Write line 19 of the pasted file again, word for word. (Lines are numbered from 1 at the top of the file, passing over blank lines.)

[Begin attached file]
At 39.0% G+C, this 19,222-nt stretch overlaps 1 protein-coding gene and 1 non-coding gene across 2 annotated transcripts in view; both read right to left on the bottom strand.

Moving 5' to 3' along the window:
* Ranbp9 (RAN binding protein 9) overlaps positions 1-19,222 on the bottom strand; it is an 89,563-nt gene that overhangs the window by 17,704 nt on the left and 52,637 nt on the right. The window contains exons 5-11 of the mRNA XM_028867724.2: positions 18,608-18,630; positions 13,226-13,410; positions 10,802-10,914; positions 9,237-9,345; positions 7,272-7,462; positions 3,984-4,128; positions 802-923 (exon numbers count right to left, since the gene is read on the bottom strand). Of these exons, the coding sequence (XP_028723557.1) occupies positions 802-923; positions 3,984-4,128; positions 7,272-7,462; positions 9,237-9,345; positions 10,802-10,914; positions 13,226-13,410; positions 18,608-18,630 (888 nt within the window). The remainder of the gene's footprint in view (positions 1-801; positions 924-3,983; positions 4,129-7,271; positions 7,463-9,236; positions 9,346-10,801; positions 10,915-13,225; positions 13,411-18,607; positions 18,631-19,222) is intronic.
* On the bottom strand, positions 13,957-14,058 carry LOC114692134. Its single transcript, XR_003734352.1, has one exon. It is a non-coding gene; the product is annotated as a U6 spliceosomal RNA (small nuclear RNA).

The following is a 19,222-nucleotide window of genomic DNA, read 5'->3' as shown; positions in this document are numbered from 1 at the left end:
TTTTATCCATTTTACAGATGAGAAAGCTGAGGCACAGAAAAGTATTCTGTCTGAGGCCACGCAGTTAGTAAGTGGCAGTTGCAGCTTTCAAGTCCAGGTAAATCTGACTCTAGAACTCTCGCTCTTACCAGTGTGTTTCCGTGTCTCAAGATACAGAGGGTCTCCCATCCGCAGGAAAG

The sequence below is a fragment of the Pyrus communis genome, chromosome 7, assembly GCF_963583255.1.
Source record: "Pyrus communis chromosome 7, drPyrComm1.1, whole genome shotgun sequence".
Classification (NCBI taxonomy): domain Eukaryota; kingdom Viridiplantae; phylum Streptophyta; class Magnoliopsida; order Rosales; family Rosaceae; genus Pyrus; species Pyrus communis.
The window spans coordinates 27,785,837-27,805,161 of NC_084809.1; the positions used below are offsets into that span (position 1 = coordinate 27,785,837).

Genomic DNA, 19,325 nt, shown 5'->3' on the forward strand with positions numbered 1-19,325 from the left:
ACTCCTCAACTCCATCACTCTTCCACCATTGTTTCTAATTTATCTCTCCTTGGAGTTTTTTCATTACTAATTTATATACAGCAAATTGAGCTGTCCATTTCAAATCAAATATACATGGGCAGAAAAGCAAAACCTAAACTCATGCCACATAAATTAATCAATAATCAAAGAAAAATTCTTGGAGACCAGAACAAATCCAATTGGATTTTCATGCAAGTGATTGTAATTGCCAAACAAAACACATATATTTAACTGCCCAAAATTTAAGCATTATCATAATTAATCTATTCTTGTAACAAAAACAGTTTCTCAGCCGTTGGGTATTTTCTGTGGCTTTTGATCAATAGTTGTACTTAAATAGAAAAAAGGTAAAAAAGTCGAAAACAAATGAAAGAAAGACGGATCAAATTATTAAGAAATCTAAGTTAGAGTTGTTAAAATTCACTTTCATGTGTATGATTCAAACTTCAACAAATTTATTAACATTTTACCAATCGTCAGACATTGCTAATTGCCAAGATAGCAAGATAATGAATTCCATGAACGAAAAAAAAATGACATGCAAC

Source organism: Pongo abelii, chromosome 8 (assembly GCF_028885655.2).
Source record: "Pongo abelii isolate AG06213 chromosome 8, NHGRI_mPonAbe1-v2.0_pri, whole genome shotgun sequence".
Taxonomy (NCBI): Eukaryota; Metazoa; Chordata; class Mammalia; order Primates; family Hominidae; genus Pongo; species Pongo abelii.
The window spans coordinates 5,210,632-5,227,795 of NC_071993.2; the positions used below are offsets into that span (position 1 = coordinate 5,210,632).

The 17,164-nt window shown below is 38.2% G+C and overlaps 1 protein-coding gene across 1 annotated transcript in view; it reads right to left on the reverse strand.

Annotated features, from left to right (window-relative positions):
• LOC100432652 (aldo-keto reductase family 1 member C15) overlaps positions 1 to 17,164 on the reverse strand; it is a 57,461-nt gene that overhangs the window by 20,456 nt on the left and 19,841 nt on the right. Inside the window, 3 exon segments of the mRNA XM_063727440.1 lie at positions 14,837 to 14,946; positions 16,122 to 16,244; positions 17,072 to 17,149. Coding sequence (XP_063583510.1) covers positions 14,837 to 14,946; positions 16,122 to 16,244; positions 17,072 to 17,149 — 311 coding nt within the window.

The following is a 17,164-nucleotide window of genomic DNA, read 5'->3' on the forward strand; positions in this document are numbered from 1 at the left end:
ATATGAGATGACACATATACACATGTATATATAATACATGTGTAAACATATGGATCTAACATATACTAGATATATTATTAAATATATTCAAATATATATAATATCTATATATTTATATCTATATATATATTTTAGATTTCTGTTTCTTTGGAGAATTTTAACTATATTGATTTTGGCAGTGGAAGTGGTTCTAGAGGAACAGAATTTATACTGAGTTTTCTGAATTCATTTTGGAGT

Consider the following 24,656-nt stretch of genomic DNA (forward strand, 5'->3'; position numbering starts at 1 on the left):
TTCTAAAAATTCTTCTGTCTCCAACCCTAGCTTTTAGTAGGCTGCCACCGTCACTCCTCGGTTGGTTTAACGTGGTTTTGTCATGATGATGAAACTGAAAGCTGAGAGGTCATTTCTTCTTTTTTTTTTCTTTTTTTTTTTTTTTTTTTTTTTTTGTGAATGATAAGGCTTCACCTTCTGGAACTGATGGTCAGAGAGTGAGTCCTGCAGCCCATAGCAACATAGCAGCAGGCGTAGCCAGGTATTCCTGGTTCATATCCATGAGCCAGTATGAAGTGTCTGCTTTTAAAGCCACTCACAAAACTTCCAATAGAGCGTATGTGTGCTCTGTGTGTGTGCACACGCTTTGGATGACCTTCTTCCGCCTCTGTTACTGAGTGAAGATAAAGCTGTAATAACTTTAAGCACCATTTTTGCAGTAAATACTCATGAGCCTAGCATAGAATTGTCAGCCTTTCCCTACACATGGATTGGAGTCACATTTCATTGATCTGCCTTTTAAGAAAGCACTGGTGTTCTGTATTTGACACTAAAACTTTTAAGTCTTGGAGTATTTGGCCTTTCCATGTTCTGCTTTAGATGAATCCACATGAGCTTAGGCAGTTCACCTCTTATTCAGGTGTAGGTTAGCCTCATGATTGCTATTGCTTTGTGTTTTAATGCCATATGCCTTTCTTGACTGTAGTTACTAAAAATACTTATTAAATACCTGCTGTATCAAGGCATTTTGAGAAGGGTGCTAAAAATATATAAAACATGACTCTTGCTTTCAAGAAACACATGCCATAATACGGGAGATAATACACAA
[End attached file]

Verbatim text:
• LOC100432652 (aldo-keto reductase family 1 member C15) overlaps positions 1 to 17,164 on the reverse strand; it is a 57,461-nt gene that overhangs the window by 20,456 nt on the left and 19,841 nt on the right. Inside the window, 3 exon segments of the mRNA XM_063727440.1 lie at positions 14,837 to 14,946; positions 16,122 to 16,244; positions 17,072 to 17,149. Coding sequence (XP_063583510.1) covers positions 14,837 to 14,946; positions 16,122 to 16,244; positions 17,072 to 17,149 — 311 coding nt within the window.